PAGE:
January 1, 2019

Birding Ctrl+Alt+Delete!

My first bird of 2019 was a Dark-eyed Junco (Oregon) followed soon after by my front-yard 9-to-5 suet-cake monitor, this female Yellow-Rumped Warbler (Audubon).

Yellow-rumped Warbler (Audubon), making sure nobirdy is misbehaving in the front-yard magnolia tree; Salem, Oregon; January 1, 2019; photograph by Linda Burfitt.

I’m a little relieved that my 2018 Oregon Big Year has come to a close. Chasing birds, seeing a handful of lifers, exploring Oregon, and meeting new friends were wonderful, but the disappointment that came with missing chased birds, not being able to chase birds because of other commitments, and things like my failed 8-hour pelagic tour weighed on me too much sometimes.

Onward, and enter two new birding challenges that I think will be a little easier on my well-being:

  1. Participating in the 5MR challenge!
  2. Seeing my truly sought-after, missed Oregon 2019 birds (e.g., both rosy-finches)
My 5MR in Salem, Oregon!
Map data 2019 Google.
Radius generated using https://www.mapdevelopers.com/draw-circle-tool.php

Let’s start with the 5-mile-radius challenge (the 5MR challenge). This isn’t an incredibly new idea, but Jen at http://www.iusedtohatebirds.com/ has given this idea some fresh light and has rallied a handful of birders from across the country (and beyond) to participate, including me.

This challenge for me has three categories:

  1. See as many bird species as I can within 5 miles of my house.
  2. Bird places in my 5MR that I may have overlooked in the past, and discover new potential birding eBird hotspots.
  3. See the highest % of bird species relative to the number of birds seen in your county.

The bonus (and possible hindrance in terms of category #1) for me is that we’ll be moving this year, so I’ll be switching from one radius to another at some point. But I do know that my second 5MR will include the Columbia River, both the OR and WA sides!

Starting with my 5MR here in Salem, OR, we birded all day on January 1, starting with the feeder birds in our yard. Species total: 13.

After, I headed over to Mirror Pond just north of the Salem Courthouse in downtown Salem, because an American Dipper was seen there a few weeks ago. I dipped on the dipper, but if I get an American Dipper in my 5MR, I’ll be truly ecstatic. Species total: 13.

Mirrow Pond; Salem, Oregon; Imagery 2019 Google, Map data 2019 Google.
Mirror Pond; Salem, Oregon; January 1, 2019; photograph by Linda Burfitt.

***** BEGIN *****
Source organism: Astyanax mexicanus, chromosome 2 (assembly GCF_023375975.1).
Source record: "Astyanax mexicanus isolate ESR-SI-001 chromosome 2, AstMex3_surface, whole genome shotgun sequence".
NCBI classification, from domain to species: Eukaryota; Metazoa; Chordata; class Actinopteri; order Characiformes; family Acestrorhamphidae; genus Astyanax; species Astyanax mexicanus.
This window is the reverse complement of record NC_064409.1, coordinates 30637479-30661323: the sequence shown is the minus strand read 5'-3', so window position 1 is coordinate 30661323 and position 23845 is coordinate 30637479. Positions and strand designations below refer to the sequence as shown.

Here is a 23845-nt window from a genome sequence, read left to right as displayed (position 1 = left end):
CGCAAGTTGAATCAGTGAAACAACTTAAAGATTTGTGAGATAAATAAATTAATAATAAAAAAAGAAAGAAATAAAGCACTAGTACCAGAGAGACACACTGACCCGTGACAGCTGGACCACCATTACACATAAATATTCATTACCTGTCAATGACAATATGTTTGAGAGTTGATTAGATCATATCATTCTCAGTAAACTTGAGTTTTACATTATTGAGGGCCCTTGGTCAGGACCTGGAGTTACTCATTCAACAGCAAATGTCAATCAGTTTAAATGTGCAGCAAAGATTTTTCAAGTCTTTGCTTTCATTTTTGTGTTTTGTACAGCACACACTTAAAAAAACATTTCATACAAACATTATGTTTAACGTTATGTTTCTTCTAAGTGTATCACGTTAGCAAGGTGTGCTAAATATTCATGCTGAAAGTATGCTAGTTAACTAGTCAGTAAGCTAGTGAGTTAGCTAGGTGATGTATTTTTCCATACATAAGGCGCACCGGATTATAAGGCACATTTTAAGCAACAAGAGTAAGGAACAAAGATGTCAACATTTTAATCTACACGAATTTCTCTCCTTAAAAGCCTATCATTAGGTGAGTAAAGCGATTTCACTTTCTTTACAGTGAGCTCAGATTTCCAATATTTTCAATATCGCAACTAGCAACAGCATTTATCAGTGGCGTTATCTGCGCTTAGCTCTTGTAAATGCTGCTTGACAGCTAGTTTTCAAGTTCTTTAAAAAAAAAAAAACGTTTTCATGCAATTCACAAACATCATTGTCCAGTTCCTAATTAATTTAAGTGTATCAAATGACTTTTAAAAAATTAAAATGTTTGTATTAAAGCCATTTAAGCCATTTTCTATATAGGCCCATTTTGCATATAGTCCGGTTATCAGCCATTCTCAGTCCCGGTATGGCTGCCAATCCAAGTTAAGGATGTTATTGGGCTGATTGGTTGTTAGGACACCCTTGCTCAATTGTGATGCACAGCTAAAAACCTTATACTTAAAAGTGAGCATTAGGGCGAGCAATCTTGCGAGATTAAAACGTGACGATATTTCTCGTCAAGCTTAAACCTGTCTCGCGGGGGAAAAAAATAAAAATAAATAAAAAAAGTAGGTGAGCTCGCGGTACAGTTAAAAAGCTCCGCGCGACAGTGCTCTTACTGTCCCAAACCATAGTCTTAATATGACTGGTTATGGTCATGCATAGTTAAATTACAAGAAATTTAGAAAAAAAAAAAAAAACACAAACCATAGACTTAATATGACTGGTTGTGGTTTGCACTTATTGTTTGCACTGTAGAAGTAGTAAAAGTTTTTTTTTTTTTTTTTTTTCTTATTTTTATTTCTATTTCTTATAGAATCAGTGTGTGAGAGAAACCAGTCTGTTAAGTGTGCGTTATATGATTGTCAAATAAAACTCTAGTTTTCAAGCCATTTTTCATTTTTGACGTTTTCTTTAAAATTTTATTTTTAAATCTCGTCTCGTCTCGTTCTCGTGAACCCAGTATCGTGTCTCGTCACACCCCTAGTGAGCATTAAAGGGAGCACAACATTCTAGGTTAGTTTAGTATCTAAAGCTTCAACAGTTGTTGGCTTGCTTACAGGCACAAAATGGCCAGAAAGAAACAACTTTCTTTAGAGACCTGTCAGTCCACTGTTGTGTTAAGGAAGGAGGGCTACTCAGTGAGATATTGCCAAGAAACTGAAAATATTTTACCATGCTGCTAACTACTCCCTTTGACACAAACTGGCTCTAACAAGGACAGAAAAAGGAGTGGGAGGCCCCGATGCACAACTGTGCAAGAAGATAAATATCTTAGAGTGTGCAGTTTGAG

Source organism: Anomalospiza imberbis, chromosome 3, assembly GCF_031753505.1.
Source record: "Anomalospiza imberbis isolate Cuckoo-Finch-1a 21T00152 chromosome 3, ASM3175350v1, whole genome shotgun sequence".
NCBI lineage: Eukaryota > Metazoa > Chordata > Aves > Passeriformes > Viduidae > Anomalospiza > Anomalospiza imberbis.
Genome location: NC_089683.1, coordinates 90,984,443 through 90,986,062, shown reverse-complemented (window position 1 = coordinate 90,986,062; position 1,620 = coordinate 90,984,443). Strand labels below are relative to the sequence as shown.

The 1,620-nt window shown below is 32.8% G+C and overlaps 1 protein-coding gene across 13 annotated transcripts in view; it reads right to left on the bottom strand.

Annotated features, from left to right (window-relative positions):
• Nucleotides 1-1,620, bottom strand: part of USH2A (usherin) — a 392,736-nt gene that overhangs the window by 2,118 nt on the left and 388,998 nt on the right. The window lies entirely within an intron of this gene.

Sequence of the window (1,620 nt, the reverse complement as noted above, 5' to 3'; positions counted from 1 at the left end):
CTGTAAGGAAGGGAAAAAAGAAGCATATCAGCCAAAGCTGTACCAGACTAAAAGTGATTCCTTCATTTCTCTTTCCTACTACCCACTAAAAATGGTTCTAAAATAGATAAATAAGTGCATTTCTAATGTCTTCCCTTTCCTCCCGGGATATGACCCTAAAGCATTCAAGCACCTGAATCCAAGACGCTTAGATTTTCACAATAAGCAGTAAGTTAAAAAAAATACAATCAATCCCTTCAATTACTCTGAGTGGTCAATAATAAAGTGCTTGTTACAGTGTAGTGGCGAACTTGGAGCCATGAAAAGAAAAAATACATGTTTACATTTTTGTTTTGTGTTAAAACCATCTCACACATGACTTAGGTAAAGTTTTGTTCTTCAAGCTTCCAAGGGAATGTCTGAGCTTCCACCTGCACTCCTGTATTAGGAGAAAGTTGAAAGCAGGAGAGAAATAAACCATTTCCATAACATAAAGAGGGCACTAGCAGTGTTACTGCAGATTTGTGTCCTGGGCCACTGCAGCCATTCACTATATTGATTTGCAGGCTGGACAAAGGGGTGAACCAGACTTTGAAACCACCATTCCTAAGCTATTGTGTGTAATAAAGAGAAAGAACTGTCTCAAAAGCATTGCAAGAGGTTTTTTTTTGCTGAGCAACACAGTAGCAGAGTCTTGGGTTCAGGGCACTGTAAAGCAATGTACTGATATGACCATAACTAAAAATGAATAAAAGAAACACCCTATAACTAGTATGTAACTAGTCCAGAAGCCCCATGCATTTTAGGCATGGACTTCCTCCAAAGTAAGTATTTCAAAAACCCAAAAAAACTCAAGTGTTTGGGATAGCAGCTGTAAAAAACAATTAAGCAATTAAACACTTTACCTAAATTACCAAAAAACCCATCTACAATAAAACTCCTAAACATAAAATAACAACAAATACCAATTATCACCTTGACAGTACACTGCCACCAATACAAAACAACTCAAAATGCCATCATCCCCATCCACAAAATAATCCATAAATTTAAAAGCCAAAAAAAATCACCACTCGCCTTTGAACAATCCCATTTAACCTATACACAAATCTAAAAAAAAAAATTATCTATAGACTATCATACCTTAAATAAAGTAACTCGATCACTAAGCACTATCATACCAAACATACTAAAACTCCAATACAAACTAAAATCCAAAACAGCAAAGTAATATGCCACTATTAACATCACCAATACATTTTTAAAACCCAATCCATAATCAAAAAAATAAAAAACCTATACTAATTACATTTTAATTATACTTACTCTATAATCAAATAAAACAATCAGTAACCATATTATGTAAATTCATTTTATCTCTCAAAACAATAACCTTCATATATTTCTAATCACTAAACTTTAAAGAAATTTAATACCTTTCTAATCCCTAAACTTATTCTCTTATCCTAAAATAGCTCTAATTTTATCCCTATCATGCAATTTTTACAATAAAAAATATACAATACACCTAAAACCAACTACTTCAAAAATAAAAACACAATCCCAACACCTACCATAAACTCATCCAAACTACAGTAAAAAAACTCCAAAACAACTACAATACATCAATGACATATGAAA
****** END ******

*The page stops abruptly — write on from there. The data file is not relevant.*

Common Merganser and a pair of Hooded Mergansers; Mirror Pond; Salem, Oregon; January 1, 2019; photograph by Linda Burfitt.
Common Merganser and a pair of Hooded Mergansers; Mirror Pond; Salem, Oregon; January 1, 2019; photograph by Linda Burfitt.
Common Merganser; Mirror Pond; Salem, Oregon; January 1, 2019; photograph by Linda Burfitt.
Downy Woodpecker; Mirror Pond; Salem, Oregon; January 1, 2019; photograph by Linda Burfitt.
Red-tailed Hawk; Mirror Pond; Salem, Oregon; January 1, 2019; photograph by Linda Burfitt.

Our next stop was the Salem Audubon Nature Reserve in West Salem. The reserve is a 7-acre woodlot in the middle of a residential area. The Salem Audubon Society (with help from the Rotary Club of Salem) has done incredible work here, including building a pond, putting up feeders, and working on controlling invasive plans species (e.g., English ivy, Himalayan blackberry). Volunteers work every Wednesday at the Reserve to improve it. Our highlight was the Western Bluebirds. They were high up in the Oregon white oaks, feeding on the mistletoe berries. Species total: 8.

Salem Audubon Nature Reserve; West Salem, Oregon; Imagery 2019 Google, Map data 2019 Google.
Western Bluebird; Salem Audubon Nature Reserve; Salem, Oregon; January 1, 2019; photograph by Linda Burfitt.
Western Bluebird; Salem Audubon Nature Reserve; Salem, Oregon; January 1, 2019; photograph by Linda Burfitt.
Western Bluebirds; Salem Audubon Nature Reserve; Salem, Oregon; January 1, 2019; photograph by Linda Burfitt.
Salem Audubon Nature Reserve; Salem, Oregon; January 1, 2019; photograph by Linda Burfitt.
Salem Audubon Nature Reserve; Salem, Oregon; January 1, 2019; photograph by Linda Burfitt.

Following this, we headed over to Straub Nature Park in West Salem, where the highlights were Townsend Warblers and a Varied Thrush. Overall, it was a quiet and expedited trip. Species total: 6.